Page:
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And ya know what? The same goes for the rest of you, too. Moonlight treads brave thematic ground in its presentation of the life of a young, gay black man coming of age in a hostile environment and subsuming not only his sexuality but his very happiness for the sake of survival, and takes a highly gutsy non-judgmental approach to the contradictions about urban life inherent in so many of its characters : Juan is the closest thing to a decent role model Little has, but he’s also a drug dealer who sells his youthful charge’s mother crack; Teresa is a kind-hearted woman who’s willing to look the other way when it comes to how her boyfriend makes a living; Paula is a desperate addict who would probably like to do the right thing but doesn’t even know how to anymore; Kevin is the only person to show physical and romantic love for Chiron as a teen yet is also willing to punch him in the face to “prove” his manhood; etc. It would be easy — shit, too easy — for Jenkins to editorialize on any or all of this, but he shows downright heroic restraint in not doing so, as well as a tremendous amount of faith and trust in his audience to form their own conclusions without him telling them what they should think. The warm patina added to the proceedings by the quietly Euro-stylized cinematography of James Laxton gives the film a unique and and highly personal “final touch” in stylistic terms, and the end result of all these meticulously-executed elements is more than just a bit, dare I say it, magical.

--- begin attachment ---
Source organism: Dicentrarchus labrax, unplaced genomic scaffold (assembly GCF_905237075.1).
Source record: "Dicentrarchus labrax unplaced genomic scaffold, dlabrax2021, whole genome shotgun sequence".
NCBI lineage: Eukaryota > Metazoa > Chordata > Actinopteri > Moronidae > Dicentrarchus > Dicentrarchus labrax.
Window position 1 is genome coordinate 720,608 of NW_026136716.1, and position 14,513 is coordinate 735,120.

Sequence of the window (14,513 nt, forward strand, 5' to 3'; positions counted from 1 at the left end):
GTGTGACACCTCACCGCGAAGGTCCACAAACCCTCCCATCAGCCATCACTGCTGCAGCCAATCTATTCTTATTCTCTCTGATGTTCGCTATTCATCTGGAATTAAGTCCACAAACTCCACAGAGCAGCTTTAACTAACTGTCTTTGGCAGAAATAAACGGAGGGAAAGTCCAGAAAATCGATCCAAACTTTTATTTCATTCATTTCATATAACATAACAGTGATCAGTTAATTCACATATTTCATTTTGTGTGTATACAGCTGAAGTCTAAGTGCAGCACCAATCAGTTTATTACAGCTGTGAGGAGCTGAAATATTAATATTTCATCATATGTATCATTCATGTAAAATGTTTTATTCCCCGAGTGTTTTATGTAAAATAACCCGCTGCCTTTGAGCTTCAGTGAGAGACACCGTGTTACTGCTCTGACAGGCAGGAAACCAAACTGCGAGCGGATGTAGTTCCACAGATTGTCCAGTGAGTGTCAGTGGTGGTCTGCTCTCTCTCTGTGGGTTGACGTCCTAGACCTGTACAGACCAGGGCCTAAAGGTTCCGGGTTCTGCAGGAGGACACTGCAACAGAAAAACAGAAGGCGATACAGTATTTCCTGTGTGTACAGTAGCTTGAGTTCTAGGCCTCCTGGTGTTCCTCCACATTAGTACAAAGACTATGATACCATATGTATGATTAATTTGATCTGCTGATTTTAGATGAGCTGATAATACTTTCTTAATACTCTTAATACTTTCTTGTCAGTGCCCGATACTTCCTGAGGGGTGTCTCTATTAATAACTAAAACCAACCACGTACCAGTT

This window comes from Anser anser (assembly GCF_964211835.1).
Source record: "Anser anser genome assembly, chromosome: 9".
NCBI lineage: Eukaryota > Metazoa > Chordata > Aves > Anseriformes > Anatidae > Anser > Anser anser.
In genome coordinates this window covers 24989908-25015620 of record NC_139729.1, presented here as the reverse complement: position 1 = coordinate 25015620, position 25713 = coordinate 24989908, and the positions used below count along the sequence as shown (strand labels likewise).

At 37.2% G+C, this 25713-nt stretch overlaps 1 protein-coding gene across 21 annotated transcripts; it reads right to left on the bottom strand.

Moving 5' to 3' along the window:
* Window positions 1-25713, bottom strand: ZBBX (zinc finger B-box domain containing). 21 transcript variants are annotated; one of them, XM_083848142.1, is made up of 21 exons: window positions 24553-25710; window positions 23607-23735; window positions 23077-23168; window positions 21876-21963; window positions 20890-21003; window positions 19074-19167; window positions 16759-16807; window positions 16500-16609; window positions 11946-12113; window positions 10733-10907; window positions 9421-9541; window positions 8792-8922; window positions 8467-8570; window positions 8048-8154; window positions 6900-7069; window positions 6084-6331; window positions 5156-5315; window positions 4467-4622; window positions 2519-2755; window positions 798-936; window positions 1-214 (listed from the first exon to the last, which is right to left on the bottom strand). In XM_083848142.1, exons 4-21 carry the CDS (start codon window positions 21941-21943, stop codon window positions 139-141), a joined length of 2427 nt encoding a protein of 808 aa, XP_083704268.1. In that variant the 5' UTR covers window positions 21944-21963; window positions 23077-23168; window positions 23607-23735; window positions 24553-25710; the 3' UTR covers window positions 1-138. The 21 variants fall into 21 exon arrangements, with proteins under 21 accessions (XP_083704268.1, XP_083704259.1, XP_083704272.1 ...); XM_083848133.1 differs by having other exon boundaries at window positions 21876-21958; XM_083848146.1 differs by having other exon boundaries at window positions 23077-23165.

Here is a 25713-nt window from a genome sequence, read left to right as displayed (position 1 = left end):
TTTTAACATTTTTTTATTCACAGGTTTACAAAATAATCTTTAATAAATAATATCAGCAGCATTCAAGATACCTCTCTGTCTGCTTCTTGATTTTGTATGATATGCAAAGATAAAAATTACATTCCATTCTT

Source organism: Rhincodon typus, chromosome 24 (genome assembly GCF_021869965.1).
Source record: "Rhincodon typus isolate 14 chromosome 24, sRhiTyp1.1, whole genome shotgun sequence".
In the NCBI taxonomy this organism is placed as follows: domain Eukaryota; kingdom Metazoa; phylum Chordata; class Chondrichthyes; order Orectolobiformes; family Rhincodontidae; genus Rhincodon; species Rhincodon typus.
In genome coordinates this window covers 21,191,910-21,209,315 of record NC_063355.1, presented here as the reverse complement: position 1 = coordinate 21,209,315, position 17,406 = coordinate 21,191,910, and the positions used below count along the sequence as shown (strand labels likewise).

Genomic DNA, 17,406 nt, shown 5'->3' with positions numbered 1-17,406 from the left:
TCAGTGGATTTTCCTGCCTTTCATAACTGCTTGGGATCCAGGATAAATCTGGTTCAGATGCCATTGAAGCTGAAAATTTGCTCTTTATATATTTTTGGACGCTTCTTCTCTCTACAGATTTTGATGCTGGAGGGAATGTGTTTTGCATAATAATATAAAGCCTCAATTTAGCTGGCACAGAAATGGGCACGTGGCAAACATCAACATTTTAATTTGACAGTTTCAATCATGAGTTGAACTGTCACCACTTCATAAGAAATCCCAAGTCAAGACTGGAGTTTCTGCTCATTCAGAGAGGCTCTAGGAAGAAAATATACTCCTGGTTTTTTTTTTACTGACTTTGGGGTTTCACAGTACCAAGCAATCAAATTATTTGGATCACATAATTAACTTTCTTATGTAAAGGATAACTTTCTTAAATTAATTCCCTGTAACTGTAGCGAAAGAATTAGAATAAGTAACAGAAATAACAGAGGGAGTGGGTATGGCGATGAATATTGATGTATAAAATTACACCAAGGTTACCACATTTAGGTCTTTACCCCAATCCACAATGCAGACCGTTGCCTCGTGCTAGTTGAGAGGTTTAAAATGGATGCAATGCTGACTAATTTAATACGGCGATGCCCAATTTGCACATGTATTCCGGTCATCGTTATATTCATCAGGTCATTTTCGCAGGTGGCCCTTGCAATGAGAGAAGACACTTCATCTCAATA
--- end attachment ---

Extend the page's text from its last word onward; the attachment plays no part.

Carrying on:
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So, the question that comes immediately to mind after all this heady praise is a very valid one indeed — is Moonlight, in fact, the best film of 2016?